"To keep a clean environment is an important element of building a socialist new countryside," says Gao Shenghua.

The expenditure from central government on renovating toilets has risen from 107 million yuan in 2004 to 300 million yuan in 2008.The target is to raise the penetration of sanitary toilets to 65 percent by 2015. Right now, the coverage of sanitary toilets in the rural areas of Shanxi is 16 percent.

Bold as the task is, both the officials and villagers have to counter a series of challenges.

The most troublesome headache is funding. Without sufficient funding from outside, says Gao Zhiping, he won't renovate the toilet himself as the expenses are no small amount for his family of four, who earn less than 3,000 yuan a year on his one hectare of land.

On average, it costs nearly 1,000 yuan to renovate a toilet, but the central government only sets aside 350 yuan for one toilet, and the provincial and local governments are obliged to contribute their portions.

But most of the local governments of Shanxi are short of revenue, especially after tax reform in the 1990s. Some officials believe that a clean toilet is much less important than introducing investment.

More embarrassing is the position of the Patriotic Health Campaign Committee, which has the responsibility of overseeing the sanitation work.

In the mid-1950s, Chairman Mao Zedong initiated a movement to "fight against the bacteria-war", and the Patriotic Health Campaign Committee was thus founded.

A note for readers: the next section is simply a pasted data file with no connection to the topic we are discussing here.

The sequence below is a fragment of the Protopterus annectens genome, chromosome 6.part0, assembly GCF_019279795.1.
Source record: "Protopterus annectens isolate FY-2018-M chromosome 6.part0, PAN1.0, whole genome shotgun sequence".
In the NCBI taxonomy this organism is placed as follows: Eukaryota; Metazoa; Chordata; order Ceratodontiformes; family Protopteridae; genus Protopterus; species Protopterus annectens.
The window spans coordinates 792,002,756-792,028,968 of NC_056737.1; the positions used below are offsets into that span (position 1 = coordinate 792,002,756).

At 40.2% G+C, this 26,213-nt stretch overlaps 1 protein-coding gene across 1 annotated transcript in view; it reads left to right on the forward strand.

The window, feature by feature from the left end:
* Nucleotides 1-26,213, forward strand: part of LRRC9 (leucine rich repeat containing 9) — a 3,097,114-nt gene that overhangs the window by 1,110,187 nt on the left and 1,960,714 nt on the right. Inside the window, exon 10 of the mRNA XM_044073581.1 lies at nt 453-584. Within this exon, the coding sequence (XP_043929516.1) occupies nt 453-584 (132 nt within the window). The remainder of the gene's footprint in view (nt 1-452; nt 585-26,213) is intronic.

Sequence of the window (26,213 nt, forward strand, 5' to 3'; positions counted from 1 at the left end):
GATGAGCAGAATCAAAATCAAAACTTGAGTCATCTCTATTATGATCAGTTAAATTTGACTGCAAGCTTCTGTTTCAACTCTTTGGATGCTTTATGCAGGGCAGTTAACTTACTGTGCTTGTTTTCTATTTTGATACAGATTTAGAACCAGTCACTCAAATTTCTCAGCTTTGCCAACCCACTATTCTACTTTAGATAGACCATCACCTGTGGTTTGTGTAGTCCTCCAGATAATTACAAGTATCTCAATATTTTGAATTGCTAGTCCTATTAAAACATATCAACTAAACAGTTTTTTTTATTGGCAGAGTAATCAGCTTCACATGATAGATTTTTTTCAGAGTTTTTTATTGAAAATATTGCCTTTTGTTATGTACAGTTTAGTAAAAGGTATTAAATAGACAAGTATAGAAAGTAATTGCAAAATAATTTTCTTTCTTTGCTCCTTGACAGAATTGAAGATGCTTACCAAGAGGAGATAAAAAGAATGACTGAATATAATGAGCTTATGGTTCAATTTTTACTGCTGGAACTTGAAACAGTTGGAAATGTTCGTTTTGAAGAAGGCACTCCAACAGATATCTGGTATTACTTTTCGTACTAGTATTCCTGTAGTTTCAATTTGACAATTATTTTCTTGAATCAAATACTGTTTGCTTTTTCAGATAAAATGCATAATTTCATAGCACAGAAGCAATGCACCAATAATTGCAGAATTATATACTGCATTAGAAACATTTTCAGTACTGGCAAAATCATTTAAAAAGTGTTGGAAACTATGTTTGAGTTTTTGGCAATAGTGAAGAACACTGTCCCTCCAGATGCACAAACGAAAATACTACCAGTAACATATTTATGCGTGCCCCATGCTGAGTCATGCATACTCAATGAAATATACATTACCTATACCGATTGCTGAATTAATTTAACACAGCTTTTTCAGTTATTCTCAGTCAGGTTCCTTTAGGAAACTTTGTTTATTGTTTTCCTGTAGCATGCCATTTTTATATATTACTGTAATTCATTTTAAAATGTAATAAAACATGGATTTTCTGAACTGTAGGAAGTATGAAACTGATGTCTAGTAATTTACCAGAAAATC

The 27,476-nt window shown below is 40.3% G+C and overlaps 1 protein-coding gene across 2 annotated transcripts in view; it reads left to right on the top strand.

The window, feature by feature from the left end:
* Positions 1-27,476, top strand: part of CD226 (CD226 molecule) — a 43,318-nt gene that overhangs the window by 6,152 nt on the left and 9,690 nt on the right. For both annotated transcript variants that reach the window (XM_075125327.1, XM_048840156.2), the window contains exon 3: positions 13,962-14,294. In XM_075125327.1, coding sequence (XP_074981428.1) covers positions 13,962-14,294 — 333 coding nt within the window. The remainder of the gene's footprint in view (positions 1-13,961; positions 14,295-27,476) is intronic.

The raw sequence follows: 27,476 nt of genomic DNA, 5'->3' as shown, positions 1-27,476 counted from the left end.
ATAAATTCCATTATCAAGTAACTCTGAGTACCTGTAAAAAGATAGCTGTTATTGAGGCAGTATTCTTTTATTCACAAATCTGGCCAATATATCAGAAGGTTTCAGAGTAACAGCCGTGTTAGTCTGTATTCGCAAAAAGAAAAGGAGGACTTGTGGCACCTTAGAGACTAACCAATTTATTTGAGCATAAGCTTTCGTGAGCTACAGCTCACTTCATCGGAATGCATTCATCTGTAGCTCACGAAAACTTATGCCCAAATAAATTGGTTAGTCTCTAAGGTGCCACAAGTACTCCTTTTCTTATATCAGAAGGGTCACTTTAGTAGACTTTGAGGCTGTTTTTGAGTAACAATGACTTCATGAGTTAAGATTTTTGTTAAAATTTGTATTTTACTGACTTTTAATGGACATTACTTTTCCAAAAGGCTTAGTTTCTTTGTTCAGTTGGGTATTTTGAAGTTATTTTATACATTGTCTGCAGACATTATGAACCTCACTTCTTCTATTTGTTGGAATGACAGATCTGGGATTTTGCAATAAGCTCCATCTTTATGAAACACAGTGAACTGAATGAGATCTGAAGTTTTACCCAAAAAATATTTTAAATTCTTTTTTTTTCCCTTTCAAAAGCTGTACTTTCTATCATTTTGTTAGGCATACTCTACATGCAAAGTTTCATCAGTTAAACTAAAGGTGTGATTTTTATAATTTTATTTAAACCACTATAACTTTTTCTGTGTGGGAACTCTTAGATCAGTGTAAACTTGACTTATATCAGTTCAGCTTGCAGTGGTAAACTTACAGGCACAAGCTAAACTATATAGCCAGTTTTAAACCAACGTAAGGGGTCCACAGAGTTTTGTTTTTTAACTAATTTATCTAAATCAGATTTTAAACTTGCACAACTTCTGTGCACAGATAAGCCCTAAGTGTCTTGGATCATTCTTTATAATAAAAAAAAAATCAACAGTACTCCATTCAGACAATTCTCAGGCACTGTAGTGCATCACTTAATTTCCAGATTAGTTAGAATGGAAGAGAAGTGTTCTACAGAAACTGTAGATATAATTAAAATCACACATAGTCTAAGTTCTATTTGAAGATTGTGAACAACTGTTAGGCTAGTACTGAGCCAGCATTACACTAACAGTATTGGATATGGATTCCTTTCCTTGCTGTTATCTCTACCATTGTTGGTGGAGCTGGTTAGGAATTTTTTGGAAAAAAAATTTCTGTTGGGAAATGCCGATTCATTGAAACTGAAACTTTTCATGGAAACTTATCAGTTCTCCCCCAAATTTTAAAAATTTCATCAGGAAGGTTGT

Throughout the 1950s, the Chinese were engaged in cleaning up their homes and communities, and both the countryside and cities took on a new look in a short time.

But the committee's functions have been sidelined over the past decades, and it has become an institution of no substantial power. For example, there are no specially assigned personnel at many lower-level committees, says Gao Shenghua.

But Gao, who has worked on the provincial committee for 26 years, is determined to push ahead. "I am happy that the Party General Secretary Hu Jintao once again emphasized the importance of the patriotic health campaign in his speech at the 17th National Congress of the Communist Party of China (CPC). "

"A person can hardly be deemed healthy if a single cell is ill, and the socialist new countryside won't be realized without clean toilets in the backyard, " she says, with confidence.

(Xinhua News Agency March 2, 2009)